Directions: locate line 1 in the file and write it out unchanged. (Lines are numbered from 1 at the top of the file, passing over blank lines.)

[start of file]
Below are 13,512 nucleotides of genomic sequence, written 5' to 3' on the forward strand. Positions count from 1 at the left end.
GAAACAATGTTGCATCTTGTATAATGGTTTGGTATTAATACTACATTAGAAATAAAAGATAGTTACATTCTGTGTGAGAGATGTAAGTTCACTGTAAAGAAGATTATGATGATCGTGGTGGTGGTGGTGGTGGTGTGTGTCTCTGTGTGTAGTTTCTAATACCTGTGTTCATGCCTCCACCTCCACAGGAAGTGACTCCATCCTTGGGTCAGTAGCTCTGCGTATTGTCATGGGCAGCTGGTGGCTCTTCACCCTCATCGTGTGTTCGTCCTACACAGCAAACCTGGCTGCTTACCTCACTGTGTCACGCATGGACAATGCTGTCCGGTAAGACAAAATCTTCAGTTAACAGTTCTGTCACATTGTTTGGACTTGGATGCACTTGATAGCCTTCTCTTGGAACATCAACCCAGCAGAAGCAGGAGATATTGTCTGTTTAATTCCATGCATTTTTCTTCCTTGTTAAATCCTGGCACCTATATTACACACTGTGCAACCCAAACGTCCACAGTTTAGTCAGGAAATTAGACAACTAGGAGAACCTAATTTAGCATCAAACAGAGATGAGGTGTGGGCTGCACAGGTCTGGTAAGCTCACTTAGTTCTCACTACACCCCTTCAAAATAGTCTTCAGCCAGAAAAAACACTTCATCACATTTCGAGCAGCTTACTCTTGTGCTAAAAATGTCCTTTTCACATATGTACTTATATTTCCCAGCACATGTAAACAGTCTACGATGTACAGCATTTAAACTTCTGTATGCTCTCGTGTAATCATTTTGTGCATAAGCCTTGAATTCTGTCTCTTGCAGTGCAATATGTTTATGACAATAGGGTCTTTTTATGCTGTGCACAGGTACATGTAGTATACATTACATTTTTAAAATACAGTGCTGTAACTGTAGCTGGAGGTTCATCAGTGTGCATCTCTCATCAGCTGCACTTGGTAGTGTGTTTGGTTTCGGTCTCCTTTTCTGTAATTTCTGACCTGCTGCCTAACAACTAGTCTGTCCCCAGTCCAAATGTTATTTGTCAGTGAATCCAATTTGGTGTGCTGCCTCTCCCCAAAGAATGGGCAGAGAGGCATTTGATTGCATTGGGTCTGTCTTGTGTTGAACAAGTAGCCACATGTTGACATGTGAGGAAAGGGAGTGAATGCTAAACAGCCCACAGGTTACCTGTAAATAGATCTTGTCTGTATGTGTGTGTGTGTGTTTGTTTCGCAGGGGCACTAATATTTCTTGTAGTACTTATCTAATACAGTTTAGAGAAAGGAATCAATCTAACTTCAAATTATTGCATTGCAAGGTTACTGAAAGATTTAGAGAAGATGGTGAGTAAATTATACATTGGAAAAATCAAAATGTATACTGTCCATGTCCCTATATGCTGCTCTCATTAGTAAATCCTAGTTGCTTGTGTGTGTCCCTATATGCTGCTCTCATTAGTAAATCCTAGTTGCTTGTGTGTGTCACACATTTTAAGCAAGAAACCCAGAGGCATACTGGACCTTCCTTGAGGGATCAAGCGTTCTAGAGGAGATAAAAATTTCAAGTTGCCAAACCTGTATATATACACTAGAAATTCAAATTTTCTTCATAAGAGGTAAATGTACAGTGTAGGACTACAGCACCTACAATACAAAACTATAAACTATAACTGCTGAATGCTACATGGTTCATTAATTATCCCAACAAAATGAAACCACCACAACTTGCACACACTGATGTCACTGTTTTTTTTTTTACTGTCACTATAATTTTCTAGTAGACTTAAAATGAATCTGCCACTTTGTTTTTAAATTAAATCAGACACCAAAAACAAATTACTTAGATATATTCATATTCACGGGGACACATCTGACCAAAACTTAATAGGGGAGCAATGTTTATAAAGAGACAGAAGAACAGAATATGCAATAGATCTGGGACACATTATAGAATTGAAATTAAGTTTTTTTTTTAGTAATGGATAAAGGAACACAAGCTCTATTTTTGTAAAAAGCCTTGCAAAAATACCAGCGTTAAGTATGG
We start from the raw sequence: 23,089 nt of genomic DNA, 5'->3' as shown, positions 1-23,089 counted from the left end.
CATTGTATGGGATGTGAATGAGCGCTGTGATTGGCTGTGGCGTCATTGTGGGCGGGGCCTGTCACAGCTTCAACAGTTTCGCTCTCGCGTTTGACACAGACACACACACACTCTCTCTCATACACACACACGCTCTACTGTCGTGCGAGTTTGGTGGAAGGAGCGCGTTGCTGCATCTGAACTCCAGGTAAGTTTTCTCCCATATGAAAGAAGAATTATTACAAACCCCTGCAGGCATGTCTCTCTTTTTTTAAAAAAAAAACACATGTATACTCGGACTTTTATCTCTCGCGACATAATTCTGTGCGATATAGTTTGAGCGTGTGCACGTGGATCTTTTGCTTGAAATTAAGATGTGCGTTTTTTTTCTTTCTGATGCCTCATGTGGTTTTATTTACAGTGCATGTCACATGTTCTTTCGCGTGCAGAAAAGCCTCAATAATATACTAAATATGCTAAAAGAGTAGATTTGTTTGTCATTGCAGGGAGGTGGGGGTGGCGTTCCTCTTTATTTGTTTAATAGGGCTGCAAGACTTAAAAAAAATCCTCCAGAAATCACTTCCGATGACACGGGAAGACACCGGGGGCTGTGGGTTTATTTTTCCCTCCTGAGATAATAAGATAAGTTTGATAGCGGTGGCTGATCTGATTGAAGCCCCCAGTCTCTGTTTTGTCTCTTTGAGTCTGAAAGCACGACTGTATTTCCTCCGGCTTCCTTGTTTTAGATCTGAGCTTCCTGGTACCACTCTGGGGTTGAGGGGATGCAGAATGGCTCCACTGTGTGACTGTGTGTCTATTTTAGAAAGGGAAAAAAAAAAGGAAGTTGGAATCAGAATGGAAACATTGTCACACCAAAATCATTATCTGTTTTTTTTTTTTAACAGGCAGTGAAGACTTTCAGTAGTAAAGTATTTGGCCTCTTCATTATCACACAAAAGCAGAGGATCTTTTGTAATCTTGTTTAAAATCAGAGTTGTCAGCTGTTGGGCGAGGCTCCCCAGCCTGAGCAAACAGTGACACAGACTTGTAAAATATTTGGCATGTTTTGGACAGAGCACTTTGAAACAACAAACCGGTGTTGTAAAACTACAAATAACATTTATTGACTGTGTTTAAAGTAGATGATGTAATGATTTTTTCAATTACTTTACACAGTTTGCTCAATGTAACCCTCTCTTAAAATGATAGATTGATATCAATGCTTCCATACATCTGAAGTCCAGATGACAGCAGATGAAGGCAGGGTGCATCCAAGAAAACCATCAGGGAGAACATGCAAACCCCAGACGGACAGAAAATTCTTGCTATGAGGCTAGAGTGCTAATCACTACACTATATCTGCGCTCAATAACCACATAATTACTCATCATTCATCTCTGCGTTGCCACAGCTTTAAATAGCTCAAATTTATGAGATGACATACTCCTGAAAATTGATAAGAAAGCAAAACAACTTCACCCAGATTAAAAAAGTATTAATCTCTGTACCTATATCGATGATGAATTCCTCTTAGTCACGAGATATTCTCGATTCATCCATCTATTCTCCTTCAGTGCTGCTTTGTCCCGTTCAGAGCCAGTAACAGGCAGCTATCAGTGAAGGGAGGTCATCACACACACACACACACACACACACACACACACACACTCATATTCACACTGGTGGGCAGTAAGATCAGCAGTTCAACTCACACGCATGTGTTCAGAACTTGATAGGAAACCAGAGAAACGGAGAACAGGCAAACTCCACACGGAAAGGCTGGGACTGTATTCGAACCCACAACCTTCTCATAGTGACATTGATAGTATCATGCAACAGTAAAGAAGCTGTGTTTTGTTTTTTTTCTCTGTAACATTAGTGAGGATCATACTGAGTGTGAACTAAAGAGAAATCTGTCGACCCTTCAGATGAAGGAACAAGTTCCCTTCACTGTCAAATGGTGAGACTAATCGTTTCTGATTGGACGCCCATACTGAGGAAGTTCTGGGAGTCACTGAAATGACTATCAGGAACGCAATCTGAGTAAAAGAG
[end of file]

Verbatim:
Below are 13,512 nucleotides of genomic sequence, written 5' to 3' on the forward strand. Positions count from 1 at the left end.